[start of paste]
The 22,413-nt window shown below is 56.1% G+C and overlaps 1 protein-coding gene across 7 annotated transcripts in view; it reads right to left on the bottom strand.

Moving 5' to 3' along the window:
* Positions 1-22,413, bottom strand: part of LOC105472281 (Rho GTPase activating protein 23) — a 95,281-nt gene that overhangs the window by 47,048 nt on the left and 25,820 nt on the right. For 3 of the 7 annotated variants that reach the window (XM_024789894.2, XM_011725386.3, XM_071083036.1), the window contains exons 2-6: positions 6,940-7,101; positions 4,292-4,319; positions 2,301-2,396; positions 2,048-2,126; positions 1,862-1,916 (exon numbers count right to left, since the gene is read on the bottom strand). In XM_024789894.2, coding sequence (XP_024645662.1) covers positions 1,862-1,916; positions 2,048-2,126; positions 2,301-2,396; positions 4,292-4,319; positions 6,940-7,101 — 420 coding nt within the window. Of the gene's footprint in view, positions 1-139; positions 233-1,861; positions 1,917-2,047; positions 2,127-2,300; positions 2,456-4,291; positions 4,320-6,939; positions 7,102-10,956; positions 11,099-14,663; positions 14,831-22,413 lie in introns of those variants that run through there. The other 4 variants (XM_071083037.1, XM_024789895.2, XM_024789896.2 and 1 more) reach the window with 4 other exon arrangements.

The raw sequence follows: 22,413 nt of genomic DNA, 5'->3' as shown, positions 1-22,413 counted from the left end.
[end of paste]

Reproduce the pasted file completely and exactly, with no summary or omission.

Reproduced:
The 22,413-nt window shown below is 56.1% G+C and overlaps 1 protein-coding gene across 7 annotated transcripts in view; it reads right to left on the bottom strand.

Moving 5' to 3' along the window:
* Positions 1-22,413, bottom strand: part of LOC105472281 (Rho GTPase activating protein 23) — a 95,281-nt gene that overhangs the window by 47,048 nt on the left and 25,820 nt on the right. For 3 of the 7 annotated variants that reach the window (XM_024789894.2, XM_011725386.3, XM_071083036.1), the window contains exons 2-6: positions 6,940-7,101; positions 4,292-4,319; positions 2,301-2,396; positions 2,048-2,126; positions 1,862-1,916 (exon numbers count right to left, since the gene is read on the bottom strand). In XM_024789894.2, coding sequence (XP_024645662.1) covers positions 1,862-1,916; positions 2,048-2,126; positions 2,301-2,396; positions 4,292-4,319; positions 6,940-7,101 — 420 coding nt within the window. Of the gene's footprint in view, positions 1-139; positions 233-1,861; positions 1,917-2,047; positions 2,127-2,300; positions 2,456-4,291; positions 4,320-6,939; positions 7,102-10,956; positions 11,099-14,663; positions 14,831-22,413 lie in introns of those variants that run through there. The other 4 variants (XM_071083037.1, XM_024789895.2, XM_024789896.2 and 1 more) reach the window with 4 other exon arrangements.

The raw sequence follows: 22,413 nt of genomic DNA, 5'->3' as shown, positions 1-22,413 counted from the left end.